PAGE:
There are unusual feelings that come from a four-day break, making you ponder on the futility of your daily grind. Are you really Sisyphus, pushing a boulder up a hill only for it to fall back again, rinse and repeat? Is the world simply a simulation? Are we really in The Matrix, without the benefit of Keanu Reeves as a sidekick? As we contemplate the answer to life, the universe and everything (it’s not 42), here are some songs to fuel your deep thoughts.
“The Pursuit of Happiness” by Kid Cudi
Superficial, short-term thrills are exactly that—fleeting happiness that’s hollow in the end. While they try to insist that they’re “fine and good,” Kid Cudi’s track lays out the dark place that we fall back to after brief pleasures. What is happiness? Well, it’s one you can think about with this track.
“Ribs” by Lorde
Ah, 2013 Lorde. “Pure Heroine” was the soundtrack to our angst just as we were on the cusp of adulthood, and the track “Ribs” might just be the anthem. Maturity’s right on the horizon, but can’t we cling to our innocent, childlike selves for just one moment longer? With lines like “And I’ve never felt more alone / It feels so scary, getting old,” Lorde sums up our coming-of-age stories.
Read more: 5 shows for your next existential breakdown
“No Exit” by Childish Gambino
Here’s a not-so-fun fact: This Gambino track is a nudge to the play of the same name written by existentialist philosopher Jean-Paul Sartre. The 1944 story focuses on three characters condemned in hell, while the solitariness of “No Exit’s” persona has condemned him to his personal damnation—a lonely life devoid of fulfillment.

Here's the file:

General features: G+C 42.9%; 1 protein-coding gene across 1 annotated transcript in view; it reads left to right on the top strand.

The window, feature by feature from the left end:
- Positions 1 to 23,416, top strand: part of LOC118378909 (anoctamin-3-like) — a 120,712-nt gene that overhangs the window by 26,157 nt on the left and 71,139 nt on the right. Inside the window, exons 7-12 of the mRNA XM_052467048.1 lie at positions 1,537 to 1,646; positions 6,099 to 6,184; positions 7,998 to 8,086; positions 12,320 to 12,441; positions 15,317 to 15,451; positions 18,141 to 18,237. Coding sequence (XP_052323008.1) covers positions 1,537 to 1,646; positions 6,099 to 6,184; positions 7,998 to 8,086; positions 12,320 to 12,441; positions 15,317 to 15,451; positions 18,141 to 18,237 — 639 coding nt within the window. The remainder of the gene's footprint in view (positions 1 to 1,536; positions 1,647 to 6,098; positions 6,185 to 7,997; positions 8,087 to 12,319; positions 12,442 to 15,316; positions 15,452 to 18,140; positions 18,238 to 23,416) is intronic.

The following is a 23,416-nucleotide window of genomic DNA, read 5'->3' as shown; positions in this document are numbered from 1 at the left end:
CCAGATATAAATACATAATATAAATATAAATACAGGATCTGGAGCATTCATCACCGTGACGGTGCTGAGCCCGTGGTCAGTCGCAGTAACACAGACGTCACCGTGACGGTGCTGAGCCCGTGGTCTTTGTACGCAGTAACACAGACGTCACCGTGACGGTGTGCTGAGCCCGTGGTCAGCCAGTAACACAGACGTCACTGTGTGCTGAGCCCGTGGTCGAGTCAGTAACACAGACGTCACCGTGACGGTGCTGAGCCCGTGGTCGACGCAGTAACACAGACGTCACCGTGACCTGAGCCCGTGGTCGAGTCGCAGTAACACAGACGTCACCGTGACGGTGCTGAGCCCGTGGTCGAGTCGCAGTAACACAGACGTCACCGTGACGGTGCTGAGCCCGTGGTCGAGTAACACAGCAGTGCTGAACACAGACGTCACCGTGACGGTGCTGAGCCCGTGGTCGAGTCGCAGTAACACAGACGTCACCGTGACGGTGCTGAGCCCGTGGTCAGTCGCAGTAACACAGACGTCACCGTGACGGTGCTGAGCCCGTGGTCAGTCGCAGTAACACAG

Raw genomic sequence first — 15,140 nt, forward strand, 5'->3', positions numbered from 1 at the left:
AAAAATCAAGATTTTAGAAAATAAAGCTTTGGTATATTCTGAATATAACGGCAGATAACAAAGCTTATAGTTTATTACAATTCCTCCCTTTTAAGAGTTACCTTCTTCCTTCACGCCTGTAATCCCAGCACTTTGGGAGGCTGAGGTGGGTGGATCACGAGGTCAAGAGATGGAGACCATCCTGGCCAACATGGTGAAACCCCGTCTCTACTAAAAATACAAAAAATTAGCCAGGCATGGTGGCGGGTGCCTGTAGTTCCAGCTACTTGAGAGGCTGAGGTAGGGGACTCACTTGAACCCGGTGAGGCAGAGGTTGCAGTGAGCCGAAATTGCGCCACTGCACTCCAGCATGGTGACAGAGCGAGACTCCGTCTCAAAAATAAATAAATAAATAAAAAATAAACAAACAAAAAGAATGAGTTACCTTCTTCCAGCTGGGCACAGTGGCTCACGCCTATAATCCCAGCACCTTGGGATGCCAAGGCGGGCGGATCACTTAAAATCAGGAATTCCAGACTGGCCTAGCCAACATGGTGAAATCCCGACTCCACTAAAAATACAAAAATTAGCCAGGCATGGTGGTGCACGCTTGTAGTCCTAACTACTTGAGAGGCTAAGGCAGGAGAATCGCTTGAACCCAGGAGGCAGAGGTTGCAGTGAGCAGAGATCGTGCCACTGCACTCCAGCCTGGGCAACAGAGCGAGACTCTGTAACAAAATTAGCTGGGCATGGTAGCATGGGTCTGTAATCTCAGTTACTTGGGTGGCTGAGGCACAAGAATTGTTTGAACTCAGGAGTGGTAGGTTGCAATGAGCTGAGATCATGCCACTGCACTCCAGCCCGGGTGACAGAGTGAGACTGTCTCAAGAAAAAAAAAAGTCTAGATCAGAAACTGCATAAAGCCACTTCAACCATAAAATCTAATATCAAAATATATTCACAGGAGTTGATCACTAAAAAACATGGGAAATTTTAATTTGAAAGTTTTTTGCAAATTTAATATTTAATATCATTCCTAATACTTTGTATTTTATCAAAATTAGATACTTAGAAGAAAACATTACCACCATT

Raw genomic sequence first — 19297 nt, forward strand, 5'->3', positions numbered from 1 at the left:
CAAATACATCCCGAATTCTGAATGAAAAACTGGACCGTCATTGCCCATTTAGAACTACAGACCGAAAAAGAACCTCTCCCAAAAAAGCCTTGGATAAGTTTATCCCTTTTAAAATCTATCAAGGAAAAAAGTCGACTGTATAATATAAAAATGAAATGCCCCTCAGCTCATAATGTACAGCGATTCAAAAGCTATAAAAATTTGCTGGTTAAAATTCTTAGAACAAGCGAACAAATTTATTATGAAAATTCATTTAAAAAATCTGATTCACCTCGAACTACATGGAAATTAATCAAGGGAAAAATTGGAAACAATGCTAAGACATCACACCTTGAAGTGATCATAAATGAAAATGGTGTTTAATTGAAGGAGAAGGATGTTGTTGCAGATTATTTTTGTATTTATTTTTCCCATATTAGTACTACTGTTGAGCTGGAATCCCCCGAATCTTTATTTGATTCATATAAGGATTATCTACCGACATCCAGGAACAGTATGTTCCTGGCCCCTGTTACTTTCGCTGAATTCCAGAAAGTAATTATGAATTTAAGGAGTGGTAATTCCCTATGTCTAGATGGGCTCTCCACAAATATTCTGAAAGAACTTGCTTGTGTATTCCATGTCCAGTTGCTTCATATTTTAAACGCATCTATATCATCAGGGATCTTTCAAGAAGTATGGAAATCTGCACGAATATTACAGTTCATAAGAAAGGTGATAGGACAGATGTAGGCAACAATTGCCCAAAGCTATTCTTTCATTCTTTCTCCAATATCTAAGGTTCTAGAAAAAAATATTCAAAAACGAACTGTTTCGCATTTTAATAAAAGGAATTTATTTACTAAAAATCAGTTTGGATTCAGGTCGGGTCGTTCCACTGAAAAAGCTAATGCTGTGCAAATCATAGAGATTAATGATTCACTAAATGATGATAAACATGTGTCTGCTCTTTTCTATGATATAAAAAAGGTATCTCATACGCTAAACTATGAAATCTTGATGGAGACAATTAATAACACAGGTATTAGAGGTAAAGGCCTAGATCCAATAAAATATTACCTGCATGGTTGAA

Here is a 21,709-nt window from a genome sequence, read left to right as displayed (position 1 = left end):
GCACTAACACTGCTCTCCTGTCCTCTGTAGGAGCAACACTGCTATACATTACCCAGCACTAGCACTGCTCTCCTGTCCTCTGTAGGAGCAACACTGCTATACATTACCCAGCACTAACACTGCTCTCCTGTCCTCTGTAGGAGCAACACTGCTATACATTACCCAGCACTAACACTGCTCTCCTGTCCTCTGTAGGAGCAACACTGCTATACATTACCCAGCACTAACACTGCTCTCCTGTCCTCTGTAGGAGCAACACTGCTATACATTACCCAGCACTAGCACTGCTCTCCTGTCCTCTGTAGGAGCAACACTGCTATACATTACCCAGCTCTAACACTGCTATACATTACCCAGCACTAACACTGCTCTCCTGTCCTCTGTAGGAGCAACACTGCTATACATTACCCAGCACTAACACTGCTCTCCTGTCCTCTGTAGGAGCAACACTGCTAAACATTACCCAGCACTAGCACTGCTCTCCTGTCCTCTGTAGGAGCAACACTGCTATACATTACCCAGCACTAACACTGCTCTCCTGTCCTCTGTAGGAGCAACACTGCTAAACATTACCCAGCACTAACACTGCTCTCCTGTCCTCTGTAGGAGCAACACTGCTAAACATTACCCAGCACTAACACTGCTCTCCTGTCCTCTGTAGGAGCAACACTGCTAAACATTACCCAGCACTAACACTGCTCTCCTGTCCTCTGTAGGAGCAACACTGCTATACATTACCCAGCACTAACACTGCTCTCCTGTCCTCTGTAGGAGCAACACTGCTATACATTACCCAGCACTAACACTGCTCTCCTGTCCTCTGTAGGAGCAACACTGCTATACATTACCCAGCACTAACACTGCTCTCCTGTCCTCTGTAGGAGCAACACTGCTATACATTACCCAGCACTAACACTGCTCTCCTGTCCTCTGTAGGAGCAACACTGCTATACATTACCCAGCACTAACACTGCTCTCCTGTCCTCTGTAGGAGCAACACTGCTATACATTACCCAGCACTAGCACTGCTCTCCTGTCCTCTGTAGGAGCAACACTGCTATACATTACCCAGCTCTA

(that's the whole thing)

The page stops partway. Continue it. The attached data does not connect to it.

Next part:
“Is This It?” by The Strokes
The track’s title pretty much gives the gist of our existential ennui. With a listless tone and beaten-down energy, this song—and this whole Strokes album—may just be an eternal mood. We know what this band means when they say, “I can’t think, ’cause I’m just way too tired.”
“Glass Eyes” by Radiohead
Alienation, anxiety and a character frightened by society: These are the ingredients of a song that makes Marx proud. While a shorter track compared to the rest of the “A Moon Shaped Pool” album, this Radiohead song packs everything in one ballad, wanting to escape into the great unknown.
Art by Kristine Paz-Yap